OReilly (2004), Academy of Management Journal, Vol.47, No.2, 193 208"male dominated work environment, while women were more likely to be democratic toward men when the work group was female dominated (Konrad, Winter, and Gutek, 1992). The authors note that previous studies have relied on information that was gathered in environments where there were very few instances of female presence (p. 194). The issue of female underrepresentation in the work groups has also been a concern for feminists and researchers for a number of years (Syed and Murray, 2008) (Francoeur et al. 2008). The authors extend this hypothesis to include environments that are male dominated, female dominated, exclusively male or female, and a balanced number of men and women. By adding these other factors the study has not only separated itself from previous research, but enabled the examination of the issue of group sex diversity from various angles while avoiding a focus on similarity-attraction predictions.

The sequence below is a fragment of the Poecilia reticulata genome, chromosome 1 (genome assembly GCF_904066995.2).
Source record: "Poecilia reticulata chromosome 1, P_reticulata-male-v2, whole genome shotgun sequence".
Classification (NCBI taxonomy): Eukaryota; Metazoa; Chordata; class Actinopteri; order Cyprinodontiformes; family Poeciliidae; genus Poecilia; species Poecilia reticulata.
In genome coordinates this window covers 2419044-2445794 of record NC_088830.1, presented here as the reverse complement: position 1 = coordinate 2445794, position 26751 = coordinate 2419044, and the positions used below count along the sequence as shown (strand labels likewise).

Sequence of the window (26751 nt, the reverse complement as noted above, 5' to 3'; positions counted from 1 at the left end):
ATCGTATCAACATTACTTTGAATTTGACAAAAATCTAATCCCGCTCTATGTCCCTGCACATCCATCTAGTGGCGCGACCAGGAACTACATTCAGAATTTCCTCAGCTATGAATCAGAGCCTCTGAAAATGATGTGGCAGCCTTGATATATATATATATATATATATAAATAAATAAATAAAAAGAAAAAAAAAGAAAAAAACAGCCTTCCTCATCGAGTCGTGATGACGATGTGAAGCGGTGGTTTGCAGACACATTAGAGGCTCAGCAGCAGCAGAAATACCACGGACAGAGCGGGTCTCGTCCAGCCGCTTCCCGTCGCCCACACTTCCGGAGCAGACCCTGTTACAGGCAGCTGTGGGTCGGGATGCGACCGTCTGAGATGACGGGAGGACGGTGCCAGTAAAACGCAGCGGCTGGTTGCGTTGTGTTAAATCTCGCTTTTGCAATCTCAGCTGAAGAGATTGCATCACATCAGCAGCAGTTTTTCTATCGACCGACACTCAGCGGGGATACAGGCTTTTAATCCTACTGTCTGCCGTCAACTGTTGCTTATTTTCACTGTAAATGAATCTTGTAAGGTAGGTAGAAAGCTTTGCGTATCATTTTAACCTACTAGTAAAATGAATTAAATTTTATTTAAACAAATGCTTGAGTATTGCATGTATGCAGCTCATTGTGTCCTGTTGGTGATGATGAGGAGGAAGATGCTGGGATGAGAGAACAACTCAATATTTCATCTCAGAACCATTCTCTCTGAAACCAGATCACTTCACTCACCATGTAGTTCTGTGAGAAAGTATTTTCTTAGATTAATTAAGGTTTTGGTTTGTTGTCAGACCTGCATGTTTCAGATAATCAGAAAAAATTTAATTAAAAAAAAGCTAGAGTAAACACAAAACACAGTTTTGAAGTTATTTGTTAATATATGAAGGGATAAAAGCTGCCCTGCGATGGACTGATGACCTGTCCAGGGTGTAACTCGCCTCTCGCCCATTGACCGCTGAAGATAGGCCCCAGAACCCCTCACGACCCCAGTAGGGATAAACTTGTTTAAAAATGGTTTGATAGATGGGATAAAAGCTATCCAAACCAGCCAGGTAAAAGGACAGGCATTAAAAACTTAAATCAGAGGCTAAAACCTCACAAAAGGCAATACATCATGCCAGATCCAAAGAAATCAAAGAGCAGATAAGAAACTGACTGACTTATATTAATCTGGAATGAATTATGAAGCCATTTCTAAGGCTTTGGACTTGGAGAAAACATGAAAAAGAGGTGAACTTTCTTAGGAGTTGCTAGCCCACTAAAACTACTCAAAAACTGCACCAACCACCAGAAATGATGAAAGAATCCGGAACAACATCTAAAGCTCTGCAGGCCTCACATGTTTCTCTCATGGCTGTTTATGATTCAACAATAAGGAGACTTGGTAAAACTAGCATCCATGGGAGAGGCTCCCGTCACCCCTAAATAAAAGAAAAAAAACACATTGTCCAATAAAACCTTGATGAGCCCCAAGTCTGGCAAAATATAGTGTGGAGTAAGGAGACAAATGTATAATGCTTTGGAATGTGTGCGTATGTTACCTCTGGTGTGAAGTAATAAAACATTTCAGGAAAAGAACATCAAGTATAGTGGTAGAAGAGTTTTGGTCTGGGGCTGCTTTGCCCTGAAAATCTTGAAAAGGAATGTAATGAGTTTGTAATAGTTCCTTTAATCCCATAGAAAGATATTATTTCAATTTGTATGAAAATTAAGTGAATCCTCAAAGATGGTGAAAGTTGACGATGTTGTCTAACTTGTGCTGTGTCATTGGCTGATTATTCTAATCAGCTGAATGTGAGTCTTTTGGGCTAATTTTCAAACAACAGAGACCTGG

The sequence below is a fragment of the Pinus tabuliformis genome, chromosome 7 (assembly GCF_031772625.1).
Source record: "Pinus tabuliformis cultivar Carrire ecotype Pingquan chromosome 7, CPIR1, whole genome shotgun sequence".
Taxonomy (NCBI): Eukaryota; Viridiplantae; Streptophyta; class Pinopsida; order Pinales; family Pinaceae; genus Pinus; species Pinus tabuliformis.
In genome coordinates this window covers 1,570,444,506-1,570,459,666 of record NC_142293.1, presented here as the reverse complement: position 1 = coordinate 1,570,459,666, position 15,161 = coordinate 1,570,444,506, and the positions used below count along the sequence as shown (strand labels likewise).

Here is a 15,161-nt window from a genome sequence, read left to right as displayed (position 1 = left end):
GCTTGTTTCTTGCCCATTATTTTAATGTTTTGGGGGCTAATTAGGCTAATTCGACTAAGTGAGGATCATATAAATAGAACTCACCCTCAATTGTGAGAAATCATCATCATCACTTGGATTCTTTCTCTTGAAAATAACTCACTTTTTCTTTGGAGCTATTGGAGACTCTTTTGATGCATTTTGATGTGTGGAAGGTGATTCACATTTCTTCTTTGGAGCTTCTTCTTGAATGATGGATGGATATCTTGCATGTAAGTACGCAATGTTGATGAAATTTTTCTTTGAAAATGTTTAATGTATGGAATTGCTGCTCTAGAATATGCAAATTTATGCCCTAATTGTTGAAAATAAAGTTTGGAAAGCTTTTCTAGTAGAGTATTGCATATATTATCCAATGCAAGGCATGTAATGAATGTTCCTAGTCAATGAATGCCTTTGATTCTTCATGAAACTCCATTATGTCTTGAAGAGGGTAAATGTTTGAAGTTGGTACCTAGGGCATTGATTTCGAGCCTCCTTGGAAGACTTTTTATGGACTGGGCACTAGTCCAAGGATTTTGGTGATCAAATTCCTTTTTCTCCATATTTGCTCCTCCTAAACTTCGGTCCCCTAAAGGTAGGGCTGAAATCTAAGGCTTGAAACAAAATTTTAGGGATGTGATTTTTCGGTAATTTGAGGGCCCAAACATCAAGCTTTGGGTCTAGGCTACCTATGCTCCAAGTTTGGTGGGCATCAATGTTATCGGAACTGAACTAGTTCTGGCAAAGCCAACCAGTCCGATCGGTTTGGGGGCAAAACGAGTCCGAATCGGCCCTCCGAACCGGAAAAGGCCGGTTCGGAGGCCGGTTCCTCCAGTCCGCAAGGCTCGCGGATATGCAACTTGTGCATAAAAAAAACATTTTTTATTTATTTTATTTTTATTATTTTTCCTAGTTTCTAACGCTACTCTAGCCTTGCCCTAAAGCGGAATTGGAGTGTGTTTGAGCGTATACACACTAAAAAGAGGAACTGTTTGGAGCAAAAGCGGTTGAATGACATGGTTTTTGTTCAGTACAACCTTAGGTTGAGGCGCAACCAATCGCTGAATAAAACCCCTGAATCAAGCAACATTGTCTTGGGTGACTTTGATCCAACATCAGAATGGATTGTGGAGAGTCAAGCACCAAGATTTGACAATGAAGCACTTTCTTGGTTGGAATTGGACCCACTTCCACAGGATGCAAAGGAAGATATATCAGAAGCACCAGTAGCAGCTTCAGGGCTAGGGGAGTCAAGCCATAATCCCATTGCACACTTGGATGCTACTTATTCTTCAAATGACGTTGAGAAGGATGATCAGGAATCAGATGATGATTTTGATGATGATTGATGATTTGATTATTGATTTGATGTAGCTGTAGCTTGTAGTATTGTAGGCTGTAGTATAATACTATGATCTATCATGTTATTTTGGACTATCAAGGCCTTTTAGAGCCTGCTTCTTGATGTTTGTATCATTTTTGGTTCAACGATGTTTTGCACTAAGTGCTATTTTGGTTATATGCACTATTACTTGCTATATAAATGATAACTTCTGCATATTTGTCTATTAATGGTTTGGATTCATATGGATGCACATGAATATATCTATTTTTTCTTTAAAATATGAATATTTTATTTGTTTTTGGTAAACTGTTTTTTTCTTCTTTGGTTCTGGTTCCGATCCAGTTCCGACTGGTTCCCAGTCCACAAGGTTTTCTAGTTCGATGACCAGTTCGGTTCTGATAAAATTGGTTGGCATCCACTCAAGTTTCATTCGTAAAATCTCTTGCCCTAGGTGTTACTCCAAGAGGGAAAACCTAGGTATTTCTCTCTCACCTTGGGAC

Chatman and O’Reilly put forth a study using deductive reasoning and a set of hypotheses that examine the relationship of men and women to the gender proportion of their work groups. The authors begin the study by examining general observations about gender in the work groups and go on to narrow their observations and previous research into a set of hypotheses. The first, hypothesis 1, is concerned with male and female preference for inclusion in higher status work groups and secondly, hypothesis 2a proposes that men and women in groups that are dominated by their own gender will be more committed to the organization. In addition those in groups that are dominated by their own gender will express a higher positive affect as proposed in hypothesis 2b. Lastly hypothesis 2c suggests that those in groups where their own gender is dominate will believe those groups are more cooperating than groups dominated by the opposite sex (p. 196).
The authors conducted a quantitative study examining 189 professionals of both genders who were surveyed about their beliefs